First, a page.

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Friday, August 19, 2022

Sakshi’s golden comeback

The double leg has been Sakshi Malik’s calling card since early 2016, when she medalled at an international in Spain. It’s seen her through the highs of the sensational Olympic medal, and lay dormant through the last six years when losses piled up.

Resting dragon, lulled volcano, Hulk still buffering, call it what you like. Sakshi’s double leg attack, the signature of her success, was the boiling broth threatening to bubble and brim over. At Birmingham, Sakshi, a wounded beast of a wrestler, rediscovered the roar that comes with employing the move that’s come to define her.

Only, there was a cherry on the cold, biting frosting. The double leg done, she locked Anne Godinez’s arm into a position that the Canadian 62 kg opponent, a former rugby player, just couldn’t extricate herself out of.

Through the length of the Rio Games, Sakshi had made mincemeat of ridiculous leads, overcoming the deficits with her sudden double leg move that makes a mockery of momentums.

On Friday, she brought the menace of an underhook into her locking manoeuvre for a pin to make up a 0-4 trailing score, and win a much-desired gold at the Commonwealth Games. Godinez was sailing till then, able to repeatedly go for Sakshi’s right leg. The coaches could be heard telling, “Right bachaa le,” (protect the right foot).

Once the attacking waves were broken, Sakshi launched her counter. At the 2016 Olympics she would leave it for late. Here she picked her moment early in the second period, and pulled it off – the knockout like takedown stunning the opponent.

Godinez was left flailing her own fingers, after Sakshi first strangled her palm sinews – with her wicked fingers. The referee didn’t notice how she was working them into debilitating numbness, twisting and turning the knife in. And the Canadian admitted later that she was easy prey thereafter.

At 4-0 up, banking on predictable attacks – on Sakshi’s right leg – Godinez reckoned she had the gold pocketed. But she was the first to acknowledge the finger-squeeze was coming. And somewhere in the shadows lurked the incoming double leg. Still the speed with which it came left the young finalist in tears.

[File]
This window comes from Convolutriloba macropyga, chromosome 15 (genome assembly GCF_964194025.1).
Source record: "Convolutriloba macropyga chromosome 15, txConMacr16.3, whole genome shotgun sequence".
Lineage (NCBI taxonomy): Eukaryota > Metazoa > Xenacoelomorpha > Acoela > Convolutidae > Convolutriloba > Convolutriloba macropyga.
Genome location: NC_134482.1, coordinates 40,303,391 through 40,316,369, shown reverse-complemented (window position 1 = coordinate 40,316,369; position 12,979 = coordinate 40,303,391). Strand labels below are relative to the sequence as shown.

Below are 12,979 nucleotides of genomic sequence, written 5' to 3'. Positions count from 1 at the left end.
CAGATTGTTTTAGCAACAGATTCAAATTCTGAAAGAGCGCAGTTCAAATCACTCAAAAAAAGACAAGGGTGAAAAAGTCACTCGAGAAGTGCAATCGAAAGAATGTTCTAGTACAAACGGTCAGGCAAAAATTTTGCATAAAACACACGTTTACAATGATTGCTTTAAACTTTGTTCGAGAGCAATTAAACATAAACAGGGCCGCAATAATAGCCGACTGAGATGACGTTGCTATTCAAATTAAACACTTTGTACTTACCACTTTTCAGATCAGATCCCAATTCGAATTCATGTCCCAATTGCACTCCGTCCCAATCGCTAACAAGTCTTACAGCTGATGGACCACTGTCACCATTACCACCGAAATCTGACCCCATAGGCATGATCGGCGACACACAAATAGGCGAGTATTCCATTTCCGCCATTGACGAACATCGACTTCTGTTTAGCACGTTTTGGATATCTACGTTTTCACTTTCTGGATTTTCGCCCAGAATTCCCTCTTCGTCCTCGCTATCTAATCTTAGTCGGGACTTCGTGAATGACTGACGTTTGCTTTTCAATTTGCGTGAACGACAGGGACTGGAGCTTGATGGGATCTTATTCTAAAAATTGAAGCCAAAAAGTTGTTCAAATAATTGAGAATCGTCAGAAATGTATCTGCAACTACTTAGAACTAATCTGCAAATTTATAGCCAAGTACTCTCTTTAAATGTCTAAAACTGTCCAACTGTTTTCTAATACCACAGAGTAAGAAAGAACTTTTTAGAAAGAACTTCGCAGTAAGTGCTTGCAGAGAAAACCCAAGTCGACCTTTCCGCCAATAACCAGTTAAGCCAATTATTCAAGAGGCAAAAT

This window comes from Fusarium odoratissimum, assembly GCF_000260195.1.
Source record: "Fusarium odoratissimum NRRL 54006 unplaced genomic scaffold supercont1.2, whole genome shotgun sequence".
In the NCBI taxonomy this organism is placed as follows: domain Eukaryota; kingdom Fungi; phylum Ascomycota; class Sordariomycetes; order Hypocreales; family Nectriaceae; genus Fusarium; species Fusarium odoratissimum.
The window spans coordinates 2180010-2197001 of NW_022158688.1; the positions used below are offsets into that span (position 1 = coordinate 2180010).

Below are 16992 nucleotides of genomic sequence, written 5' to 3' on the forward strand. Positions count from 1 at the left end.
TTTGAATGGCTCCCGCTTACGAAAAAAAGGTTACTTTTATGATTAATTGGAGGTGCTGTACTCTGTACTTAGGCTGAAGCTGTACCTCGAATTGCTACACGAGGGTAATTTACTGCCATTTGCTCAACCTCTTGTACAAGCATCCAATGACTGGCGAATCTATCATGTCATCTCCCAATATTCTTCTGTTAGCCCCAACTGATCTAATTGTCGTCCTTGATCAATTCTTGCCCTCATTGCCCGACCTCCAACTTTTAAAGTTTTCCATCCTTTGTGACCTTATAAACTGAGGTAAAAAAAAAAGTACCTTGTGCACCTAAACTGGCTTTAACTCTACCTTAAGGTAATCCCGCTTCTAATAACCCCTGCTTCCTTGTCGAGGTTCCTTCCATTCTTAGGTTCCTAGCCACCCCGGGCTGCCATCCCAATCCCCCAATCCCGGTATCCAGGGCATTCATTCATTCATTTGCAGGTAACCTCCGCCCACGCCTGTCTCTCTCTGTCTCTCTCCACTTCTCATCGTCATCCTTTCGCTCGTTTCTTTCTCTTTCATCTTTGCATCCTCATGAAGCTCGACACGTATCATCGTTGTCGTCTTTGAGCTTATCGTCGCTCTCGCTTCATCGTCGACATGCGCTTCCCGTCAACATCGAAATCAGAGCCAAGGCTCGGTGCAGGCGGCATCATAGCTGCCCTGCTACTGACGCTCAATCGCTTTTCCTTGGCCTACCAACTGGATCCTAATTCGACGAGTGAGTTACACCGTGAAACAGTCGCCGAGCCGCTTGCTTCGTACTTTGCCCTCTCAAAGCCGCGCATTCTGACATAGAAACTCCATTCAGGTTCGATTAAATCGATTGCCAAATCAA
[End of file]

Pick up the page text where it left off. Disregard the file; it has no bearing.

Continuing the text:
It softened her up, and left her bruised and literally mind-numbed. “I’m still not recovered. I knew it was coming, she’s known for her leg attack, but for 10 seconds I just couldn’t move,” the Canadian would say.

The three Canadian Godinez siblings are all into contact sports – wrestling, rugby and judo. Children of a refugee family from Mexico in Canada, Anne quickly rose to become the country’s best in a women’s wrestling program that is impressive in its scientific training for the elite athletes.

Canada had studied Sakshi minutely, deeply, very closely and reckoned she was beatable. It’s easy to plan against a wrestler whose gameplan is essentially one move. But it’s one thing to see the storm coming and another to stop it. A staggeringly strong Sakshi is a one-trick stallion but that one trick is essentially to drag down an entire carriageway, grounding it to dust.

Once the arm locked Godinez into a stupefying position, she simply couldn’t escape and was so hopelessly imbalanced, the fall was imminent. She would describe it as watching dam-walls burst in slow motion. The moment Godinez’d twist her torso, she was swinging into doom with the left leg giving way under the swivel, and the pinfall was inevitable.

The finger press kept pushing the Canadian into a corner, from where she just couldn’t defend. “I needed to get myself out of her grip. But I just couldn’t,” Godinez said, having endured several rugby tackles in her early years. Once the Sakshi move fetched up – locked her mangled fingers, Anne would see the end play out before her eyes like an out of body experience. One second, Sakshi had the hold, next she let go and then dragged her back into the double leg, topping the move with the arm lock…. stock, double barrel and all that.